In Windows 7, I'm looking for a quick way to see if a certain application is running or not. (The specifics of the application don't matter - it could be Notepad or Internet Explorer, for example.)

I have the application icon pinned to my task bar, so one solution would be if the colour of the icon changed when the application was running. However, there may be other ways - any noticeable change to the Windows GUI which doesn't require clicking or typing will do.

Do you have any suggestions?

EDIT: A bit more context: I'm a software developer who frequently runs a build script. The script happens to fail if a certain application is open. Sometimes I forget to check if the application is open; then I have to close the application and re-run the script.

  • What don't you like about how Windows is handling it? The GUI does change when you launch an application that's pinned.
    – rtf
    Jan 16, 2013 at 17:27
  • Well, if the application is minimized I cannot tell the difference. (Of course, you can just hover the mouse over the taskbar icon and see if there is a popup. However, the ideal solution would just require me to look at the screen without interfering with my workflow.)
    – user12816
    Jan 16, 2013 at 19:14
  • Can you take a screenshot? This is making no sense to me. There should be a clear difference.
    – rtf
    Jan 16, 2013 at 19:27
  • You got WMI enabled ?
    – Ofiris
    Jan 16, 2013 at 19:40
  • @r.tanner.f Oops... You're absolutely right. Only now do I see that the background of the icon gets brighter with a border around it when the application is running. Thank you for making me take a closer look - and my apologies to everyone for asking a question with such an obvious answer.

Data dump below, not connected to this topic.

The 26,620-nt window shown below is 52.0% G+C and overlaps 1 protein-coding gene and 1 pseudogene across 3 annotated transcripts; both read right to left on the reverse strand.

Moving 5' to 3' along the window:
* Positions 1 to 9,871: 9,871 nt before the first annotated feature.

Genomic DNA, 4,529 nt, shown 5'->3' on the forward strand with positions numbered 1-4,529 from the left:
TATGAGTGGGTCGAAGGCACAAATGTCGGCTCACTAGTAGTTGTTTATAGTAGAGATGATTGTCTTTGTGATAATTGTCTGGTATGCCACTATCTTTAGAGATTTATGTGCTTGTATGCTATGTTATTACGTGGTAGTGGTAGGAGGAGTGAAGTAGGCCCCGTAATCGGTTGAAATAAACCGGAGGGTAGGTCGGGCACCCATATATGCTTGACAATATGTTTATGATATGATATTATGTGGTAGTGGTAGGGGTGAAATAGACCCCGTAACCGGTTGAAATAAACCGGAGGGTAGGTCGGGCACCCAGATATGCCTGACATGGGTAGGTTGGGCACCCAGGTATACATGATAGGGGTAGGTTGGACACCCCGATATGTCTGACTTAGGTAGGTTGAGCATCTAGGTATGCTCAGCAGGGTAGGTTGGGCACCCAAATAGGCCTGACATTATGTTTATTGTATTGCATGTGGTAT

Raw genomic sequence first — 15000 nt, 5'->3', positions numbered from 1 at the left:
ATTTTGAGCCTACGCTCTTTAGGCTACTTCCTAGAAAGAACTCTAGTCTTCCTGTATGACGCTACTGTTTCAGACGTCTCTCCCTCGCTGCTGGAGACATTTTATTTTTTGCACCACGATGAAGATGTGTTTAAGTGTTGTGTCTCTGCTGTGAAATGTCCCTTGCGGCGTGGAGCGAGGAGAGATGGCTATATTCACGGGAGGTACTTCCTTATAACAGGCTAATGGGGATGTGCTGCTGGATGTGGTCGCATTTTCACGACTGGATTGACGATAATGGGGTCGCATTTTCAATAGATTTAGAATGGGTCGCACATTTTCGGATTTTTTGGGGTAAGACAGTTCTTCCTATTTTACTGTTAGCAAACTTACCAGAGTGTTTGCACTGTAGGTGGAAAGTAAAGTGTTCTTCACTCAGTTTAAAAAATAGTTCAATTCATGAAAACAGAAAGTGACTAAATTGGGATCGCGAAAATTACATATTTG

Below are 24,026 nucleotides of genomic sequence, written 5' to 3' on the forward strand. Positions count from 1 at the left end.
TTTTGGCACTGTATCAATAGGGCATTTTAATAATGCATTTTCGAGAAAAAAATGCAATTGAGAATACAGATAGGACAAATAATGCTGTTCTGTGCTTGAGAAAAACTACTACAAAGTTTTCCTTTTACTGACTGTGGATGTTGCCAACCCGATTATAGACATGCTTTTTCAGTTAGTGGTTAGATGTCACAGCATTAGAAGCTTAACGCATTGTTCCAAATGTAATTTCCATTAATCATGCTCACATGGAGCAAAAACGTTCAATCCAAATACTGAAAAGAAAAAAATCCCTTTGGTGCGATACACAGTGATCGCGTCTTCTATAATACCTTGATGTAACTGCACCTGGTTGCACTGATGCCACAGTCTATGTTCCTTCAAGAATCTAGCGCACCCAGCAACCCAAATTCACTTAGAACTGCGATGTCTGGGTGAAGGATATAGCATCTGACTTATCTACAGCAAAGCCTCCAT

– user12816
    Jan 17, 2013 at 6:24

8 Answers 8


This is built in to Windows 7. There should be a border around the icon.

Internet Explorer pinned and not running:

enter image description here

Internet Explorer pinned, running, and minimized:

enter image description here


Try running

tasklist | findstr "notepad"
  • 1
    You can also use TASKLIST /FI "IMAGENAME eq notepad.exe".
    – aphoria
    Jan 17, 2013 at 13:03

This can be achieved with a short AutoIt script. It requires that you install the AutoIt software.

The details of such a script is found in the official documentation at http://www.autoitscript.com/autoit3/docs/functions/ProcessExists.htm.


The most reliable way is to check if the process is running. You can use tasklist or pslist (direct link) from SysInternals.


Procmon from SysInternals will tell you it is running and if you need to learn more about the application, it can thoroughly illustrate the files and additional threads it is spawning.



If you have WMI enabled (should be by default).

I would suggest using Sysinternals BGinfo

You can call BGinfo using task scheduler every X seconds and update your desktop background with custom defined WMI query:

SELECT Name  FROM Win32_Process Where Name like "notepad.exe" 

Of course you can customize as you like.

Configuring bginfo.exe is very easy.



I knocked up this PowerShell script. It checks if a process assigned to $Victim is in the list returned by Get-Process. Much of the rest of the script is concerned with creating the Message Box payload.

Start-Sleep is just to give you breathing space between tests.

It is an original idea from an amateur script writer, thus could benefit from improvements, both in scripting and in the logic.

$Victim = "iExplore"
function Output-MsgBox
$WshShell = New-Object -comobject wscript.shell
$Message ="$Victim is running "
$PopUp = $WshShell.popup("$Message",0,"Your Alert ",1)
For (1..1000)
$Alerty = Get-Process
if($Alerty.ProcessName -contains $Victim) {
   Output-MsgBox; Start-Sleep 10}
Else {Write-Host "No $Victim";Start-Sleep 10}

Ctrl+Shift+Esc should bring up Task Manager. The first tab on the left shows your applications, the next tab shows your running processes. If you want to see all running processes, click the "Show processes from all users" button. There's no need to install anything from Sysinternals if I read your question right.

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